Elaine Woo of the Los Angeles Times reports that writer and activist Grace Paley has died. She was 84.
Grace Paley, the activist and writer whose vibrant, Bronx-accented short stories illuminated the daily trials and boisterous interior lives of working-class men and women in language that radiated humanity, intelligence and streetwise humor, has died. She was 84.
Paley died of breast cancer Wednesday at her home in Thetford Hill, Vt., said her husband, playwright Robert Nichols.
During a writing career that began more than 50 years ago, Paley published only three collections of stories, but those books -- "The Little Disturbances of Man" (1959), "Enormous Changes at the Last Minute" (1974) and "Later the Same Day" (1985) -- garnered elaborate praise from critics, fellow writers and a loyal core of readers. One noted admirer, novelist Philip Roth, said her stories offered "an understanding of loneliness, lust, selfishness and fatigue that is splendidly comic and unladylike." In 1993 Paley received the $25,000 Rea Award, which has been described as the Pulitzer Prize of short-story writing. Declaring that Paley's voice was like no other in American fiction, the judges called her "a pure short-story writer, a natural to the form in the way that rarely gifted athletes are said to be naturals."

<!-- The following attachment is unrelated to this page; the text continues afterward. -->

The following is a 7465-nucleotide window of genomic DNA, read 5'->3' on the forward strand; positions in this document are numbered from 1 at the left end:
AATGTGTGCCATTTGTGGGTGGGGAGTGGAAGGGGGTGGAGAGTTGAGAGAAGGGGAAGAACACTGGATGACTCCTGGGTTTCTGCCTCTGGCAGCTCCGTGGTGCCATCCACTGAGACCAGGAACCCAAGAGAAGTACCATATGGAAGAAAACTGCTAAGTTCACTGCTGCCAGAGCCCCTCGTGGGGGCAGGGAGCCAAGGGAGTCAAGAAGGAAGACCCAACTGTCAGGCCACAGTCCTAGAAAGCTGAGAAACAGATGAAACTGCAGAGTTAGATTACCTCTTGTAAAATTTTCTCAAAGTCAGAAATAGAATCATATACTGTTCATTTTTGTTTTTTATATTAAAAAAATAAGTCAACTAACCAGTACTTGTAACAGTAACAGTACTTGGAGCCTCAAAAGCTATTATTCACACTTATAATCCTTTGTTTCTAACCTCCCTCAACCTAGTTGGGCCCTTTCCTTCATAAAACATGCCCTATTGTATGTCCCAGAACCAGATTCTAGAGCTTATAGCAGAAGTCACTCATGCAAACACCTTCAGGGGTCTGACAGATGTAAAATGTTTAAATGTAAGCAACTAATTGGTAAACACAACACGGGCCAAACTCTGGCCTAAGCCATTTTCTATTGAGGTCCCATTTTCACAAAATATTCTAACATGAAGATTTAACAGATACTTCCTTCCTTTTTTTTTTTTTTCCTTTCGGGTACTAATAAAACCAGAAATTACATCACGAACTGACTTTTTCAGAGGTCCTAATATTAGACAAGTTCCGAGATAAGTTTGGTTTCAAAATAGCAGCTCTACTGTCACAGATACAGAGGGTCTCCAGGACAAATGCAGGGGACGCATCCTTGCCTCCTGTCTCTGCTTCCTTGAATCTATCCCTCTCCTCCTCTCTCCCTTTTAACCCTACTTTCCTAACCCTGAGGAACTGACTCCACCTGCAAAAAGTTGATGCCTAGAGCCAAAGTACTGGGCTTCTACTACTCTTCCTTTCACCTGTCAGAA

She worked hard for peace in the world. Peace to you, Grace.